The head of a US research firm says the deaths caused by the swine flu outbreak may be partly due to an overactive immune system – not a weakened one.
Dr. David Moskowitz is the CEO of GenoMed in St. Louis, Missouri. He describes GenoMed as a disease management company that prefers using readily available generic drugs. He says, "We've been interested in the idea that viruses kill more because people overdo their immune response, rather than having too weak an immune response." He says if that's the case, people's immune response can be reduced a few notches by using common blood pressure medication: "They gently immunosuppress you, much more gently than, say, prednisone or steroids. So we've been using them for any viral disease we can get our hands on. We've been using it on West Nile (virus) in people and horses and birds since 2003 with good results – about a 70% treatment efficacy rate."
Moskowitz says the high immune response is caused by what's called a cytokine storm, a "tremendous outpouring of cytokines, of factors released by white cells that get other white cells really jazzed up." He says, "It's these white cells…that basically…turn the lung into a totally cellular organ like a liver, so it can't exchange gas anymore."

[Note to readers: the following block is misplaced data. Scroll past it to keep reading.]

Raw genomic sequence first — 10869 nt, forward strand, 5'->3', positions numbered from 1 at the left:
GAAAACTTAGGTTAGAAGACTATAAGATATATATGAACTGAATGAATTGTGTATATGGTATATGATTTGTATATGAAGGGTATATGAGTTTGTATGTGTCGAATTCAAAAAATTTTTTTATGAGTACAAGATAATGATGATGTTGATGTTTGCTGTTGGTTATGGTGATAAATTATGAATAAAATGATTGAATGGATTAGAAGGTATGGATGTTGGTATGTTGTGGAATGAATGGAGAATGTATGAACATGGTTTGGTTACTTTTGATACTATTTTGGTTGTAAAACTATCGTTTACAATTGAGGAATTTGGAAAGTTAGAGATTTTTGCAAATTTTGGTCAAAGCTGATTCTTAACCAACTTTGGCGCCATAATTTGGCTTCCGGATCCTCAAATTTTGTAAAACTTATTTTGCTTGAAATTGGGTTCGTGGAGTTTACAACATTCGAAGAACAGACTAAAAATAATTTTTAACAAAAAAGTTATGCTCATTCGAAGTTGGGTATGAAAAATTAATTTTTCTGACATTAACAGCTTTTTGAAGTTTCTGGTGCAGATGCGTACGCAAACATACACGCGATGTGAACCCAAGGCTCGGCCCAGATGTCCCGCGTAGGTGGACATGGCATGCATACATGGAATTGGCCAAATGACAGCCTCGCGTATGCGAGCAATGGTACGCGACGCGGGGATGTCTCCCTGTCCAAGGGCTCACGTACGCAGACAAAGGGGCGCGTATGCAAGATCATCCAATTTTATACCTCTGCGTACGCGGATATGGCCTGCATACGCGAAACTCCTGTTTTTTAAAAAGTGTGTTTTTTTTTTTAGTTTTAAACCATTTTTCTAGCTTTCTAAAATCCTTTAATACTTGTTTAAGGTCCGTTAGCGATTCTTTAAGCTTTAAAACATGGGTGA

"People have always said with West Nile it's exactly the same group that dies, these young, healthy people from 20 to 50 that get hit the worst. So there's this old-school virology dogma that says you only get sick if your immune system is weak, and yet they've never been able to explain why healthy people cutting the grass are the ones who get West Nile every summer or why, in the 1918 flu epidemic it was young soldiers who all died. And the answer is, sure, if you're totally immunosuppressed, you're at risk for getting a viral infection, but the general population (that) actually dies from a viral disease are overdoing their immune response, not under doing it."
The researcher says there are anti-viral drugs that are effective against the Swine Flu virus but they're expensive and not widely available. The blood pressure drugs the company uses for West Nile haven't been shown yet to work for swine flu, so clinical trials are necessary. But he says these drugs are safe, cheap and available.